The outbreak of war lent new hope to the slaves and new optimism to their prayers. They held secret meetings throughout the war entreating God for their freedom.19 And as prospects of emancipation improved, black people began raising a version of Christianity very different from the sanctioned one up from underground. Booker T. Washington recalled that as freedom peeked above the horizon, “there was more singing in the slave quarters than usual. It was bolder, had more ring, and lasted later into the night.” And as the confidence of bondspeople grew, “they gradually threw off their masks and were not afraid to let it be known that the freedom in their songs meant freedom of the body in this world.”20 Later still, blacks were heard more openly intoning the words,
Oh! Fader Abraham
Go down into Dixie’s Land
Tell Jeff Davis
To let my people go.21
When freedom actually arrived, it sparked a still fuller, broader, full-throated eruption of religious reawakening. On the offshore Atlantic sea islands freedpeople held Sunday “praise meetings” at dawn and additional services before midday.22 In New Orleans in April 1864 they gathered to “praise God for this day of liberty to worship God!” An older man there exulted, “Bless God, my son, we don’t have to keep watch at that door to tell us the patrollers are coming” to punish us “for prayin’ and talkin’ of the love of Jesus.”23
Freedpeople now sought access to portions of the Christian message beyond the passages their masters had deemed safe enough to share with them. An older woman named Tamar wanted to learn to read “because I want to read de Word of de Lord.”24 “Now we is free,” said another, “dar’s heaps o’ tings in dat ole book, we is jes’ sufferin’ tu larn.”25
As their words suggested, the determination to openly organize religious life in a new way added to the urgency of another priority—to learn to read, write, and through the written word gain access to a wide world of knowledge and communication. As one northerner recounted, “They had seen the magic of a scrap of writing sent from a master to an overseer, and they were eager to share such power.”26 Tennessee freedman Charles Whiteside long remembered the words with which his master grudgingly informed him that Union decrees had made him free. “Charles, you is a free man they say but Ah tells you now, you is still a slave and if you lives to be a hundred, you’ll STILL be a slave, cause you got no education, and education is what makes a man free!”27 One Louisiana freedman made the same point a few years later: “Leaving learning to your children was better than leaving them a fortune; because if you left them even five hundred dollars, some man having more education than they had would come along and cheat them out of it all.”28
Black parents went to great lengths to found schools and find teachers for their sons and daughters. They recruited some teachers from among the scores of northerners—mostly youthful, well-to-do members of abolitionist and benevolent societies based in Boston, New York, and Philadelphia—who now came south to join in the work of social transformation. Some Union soldiers were pressed into duty as well. Missionary societies and free black pastors set up schools in Union-occupied cities and in the surrounding countryside.29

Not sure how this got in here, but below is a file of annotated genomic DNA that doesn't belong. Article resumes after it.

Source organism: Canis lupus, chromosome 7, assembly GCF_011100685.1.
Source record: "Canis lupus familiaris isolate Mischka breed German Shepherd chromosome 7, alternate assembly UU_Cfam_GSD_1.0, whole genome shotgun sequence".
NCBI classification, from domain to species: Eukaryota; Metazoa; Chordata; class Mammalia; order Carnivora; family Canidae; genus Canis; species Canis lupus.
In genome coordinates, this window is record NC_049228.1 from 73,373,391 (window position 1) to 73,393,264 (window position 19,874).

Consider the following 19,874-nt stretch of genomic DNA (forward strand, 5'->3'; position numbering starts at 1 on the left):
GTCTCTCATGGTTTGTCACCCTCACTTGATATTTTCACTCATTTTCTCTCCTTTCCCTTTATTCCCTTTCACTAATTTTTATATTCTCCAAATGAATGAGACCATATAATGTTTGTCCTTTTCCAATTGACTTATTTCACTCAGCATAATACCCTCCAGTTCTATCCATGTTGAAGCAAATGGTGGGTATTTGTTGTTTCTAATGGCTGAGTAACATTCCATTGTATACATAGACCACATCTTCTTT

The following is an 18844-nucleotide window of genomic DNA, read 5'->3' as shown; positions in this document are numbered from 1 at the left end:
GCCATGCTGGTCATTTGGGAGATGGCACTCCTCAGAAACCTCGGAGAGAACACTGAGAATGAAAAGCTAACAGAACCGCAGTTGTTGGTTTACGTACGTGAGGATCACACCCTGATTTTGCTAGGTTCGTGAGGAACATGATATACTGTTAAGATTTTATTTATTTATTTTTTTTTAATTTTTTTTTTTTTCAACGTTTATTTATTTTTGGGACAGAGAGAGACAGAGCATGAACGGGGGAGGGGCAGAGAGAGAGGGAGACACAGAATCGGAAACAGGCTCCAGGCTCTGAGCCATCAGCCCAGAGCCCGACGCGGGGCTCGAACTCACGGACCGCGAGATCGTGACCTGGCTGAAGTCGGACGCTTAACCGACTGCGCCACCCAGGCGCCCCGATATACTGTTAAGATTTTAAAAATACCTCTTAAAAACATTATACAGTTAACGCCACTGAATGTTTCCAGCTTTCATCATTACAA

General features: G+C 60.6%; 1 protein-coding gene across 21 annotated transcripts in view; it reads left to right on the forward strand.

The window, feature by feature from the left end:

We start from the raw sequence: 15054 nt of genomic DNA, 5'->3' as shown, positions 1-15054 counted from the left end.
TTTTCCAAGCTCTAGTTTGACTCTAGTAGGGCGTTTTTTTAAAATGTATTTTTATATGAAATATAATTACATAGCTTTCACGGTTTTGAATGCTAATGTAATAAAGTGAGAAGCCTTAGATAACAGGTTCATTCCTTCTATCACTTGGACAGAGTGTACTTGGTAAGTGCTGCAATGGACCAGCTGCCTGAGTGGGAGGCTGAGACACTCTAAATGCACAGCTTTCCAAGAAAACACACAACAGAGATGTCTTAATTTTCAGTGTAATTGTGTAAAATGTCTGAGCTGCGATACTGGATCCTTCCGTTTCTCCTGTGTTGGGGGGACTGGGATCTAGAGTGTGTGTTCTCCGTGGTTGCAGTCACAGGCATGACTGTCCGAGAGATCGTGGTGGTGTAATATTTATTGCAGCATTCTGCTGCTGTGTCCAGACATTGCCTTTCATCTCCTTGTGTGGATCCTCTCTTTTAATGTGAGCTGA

Many of the well-meaning teachers expressed surprise at the alacrity with which their charges took to their letters. “All engaged in teaching the Negros” discovered that black children “can learn to read and write as readily as white children,” a Union captain reported from Norfolk, Virginia.30 Another officer agreed that the children “are smart, bright and quick to learn, and one can scarcely observe any difference in the rate of progress, between them, and so many white children.”31 Visiting one of the schools, a Union general asked a class what to tell his friends in the North about the students there. A young boy piped up, “Massa, tell ’em we is rising.”32 Children like him (as the former slave William Davis recalled) “thought it was so much like the way master’s children used to be treated, that they believed they were getting white.”33
Adults proved as eager to learn as children—eager, in their cases, to make up for lost time. Teaching on an island near Portsmouth, Virginia, Lucy Chase found her students “all very anxious to learn and full of ambition.” In fact, she never before “saw such greedy people for study.”34 A freedwoman told teacher Elizabeth Hyde Botume, “Us ain’t had no school, but us’ll do anything ef you’ll come over an’ larn we.”35
Adult students commonly went to class during the evenings, after their workdays were through.36 But sometimes they attended alongside their children. Botume witnessed one such scene that especially touched her heart. “A man and his wife stood together in a class to read,” she recounted. “Their three children were in the class above them, having conquered words of one syllable. As soon as the parents began to read, the children simultaneously darted to their sides to prompt them.”37